Zonk from the as-an-eldest-sibling-i-find-this-research-quite-accurate dept.
Dekortage writes "Eldest children have higher IQs than their siblings, according to a recent study by Norwegian researchers. The study focused on men, particularly 'on teasing out the biological effects of birth order from the effects of social status,' but indicates that the senior boy in a family (either by being firstborn, or if an elder brother died) has an average IQ two or three points higher than younger brothers. As noted in the New York Times coverage, 'Experts say it can be a tipping point for some people — the difference between a high B average and a low A, for instance... that could mean the difference between admission to an elite private college and a less exclusive public one.'"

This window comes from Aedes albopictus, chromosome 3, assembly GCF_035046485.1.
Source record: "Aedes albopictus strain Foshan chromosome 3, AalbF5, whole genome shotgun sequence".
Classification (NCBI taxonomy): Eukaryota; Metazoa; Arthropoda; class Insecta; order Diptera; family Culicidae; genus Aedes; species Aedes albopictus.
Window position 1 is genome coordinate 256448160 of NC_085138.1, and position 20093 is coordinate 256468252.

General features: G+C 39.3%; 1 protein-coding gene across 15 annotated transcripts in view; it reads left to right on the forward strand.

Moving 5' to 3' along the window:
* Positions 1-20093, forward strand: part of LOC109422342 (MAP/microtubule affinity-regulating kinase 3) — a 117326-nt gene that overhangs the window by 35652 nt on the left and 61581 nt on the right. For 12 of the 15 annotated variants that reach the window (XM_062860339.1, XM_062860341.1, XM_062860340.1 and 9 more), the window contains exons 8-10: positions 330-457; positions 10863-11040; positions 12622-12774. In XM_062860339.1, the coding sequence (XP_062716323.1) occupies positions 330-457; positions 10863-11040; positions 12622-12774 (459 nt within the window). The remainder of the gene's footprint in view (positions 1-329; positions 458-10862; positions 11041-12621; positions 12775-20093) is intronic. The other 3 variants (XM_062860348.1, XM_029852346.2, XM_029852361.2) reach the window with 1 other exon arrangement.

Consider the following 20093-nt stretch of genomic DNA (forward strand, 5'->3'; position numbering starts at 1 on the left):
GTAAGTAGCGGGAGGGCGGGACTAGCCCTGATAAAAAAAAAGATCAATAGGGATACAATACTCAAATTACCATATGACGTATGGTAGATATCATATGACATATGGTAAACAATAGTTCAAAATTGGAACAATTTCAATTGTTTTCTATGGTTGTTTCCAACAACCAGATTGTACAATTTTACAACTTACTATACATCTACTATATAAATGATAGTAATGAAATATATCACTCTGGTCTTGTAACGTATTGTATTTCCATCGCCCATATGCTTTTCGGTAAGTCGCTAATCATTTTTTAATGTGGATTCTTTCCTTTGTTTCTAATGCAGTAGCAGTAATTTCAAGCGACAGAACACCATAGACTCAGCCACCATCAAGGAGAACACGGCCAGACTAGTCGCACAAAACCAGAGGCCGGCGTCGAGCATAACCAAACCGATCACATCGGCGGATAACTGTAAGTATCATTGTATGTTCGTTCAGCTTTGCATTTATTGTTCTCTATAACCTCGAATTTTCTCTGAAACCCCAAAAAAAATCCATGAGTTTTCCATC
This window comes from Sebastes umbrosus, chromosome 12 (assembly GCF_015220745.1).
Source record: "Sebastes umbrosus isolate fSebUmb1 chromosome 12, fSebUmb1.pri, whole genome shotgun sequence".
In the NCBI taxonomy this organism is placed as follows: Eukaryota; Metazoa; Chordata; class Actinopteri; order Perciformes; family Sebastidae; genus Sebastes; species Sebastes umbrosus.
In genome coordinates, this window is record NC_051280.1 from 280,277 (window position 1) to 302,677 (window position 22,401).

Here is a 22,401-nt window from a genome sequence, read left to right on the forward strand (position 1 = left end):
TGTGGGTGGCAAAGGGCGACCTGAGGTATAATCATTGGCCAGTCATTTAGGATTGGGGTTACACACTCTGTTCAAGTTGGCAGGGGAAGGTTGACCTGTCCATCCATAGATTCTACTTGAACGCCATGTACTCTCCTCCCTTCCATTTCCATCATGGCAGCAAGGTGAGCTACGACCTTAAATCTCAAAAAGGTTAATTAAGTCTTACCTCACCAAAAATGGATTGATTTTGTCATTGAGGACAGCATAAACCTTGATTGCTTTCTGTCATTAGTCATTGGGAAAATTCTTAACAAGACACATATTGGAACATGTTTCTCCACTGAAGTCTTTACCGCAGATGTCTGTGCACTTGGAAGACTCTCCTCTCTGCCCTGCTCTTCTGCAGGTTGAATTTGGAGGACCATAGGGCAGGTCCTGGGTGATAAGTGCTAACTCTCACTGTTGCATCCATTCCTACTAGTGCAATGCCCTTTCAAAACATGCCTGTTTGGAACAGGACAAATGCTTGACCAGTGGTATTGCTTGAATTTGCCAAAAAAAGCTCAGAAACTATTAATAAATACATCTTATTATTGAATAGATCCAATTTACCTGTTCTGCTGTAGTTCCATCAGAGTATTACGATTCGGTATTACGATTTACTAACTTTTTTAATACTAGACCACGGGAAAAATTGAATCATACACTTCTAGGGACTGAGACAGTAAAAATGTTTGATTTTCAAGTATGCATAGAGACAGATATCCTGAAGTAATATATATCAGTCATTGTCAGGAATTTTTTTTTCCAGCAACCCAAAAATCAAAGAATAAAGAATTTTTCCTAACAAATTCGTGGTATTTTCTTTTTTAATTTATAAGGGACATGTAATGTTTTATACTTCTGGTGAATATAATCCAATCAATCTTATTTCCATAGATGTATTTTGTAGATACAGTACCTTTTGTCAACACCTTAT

The meta-Turing test counts a thing as intelligent if it seeks to
devise and apply Turing tests to objects of its own creation.
-- Lew Mammel, Jr.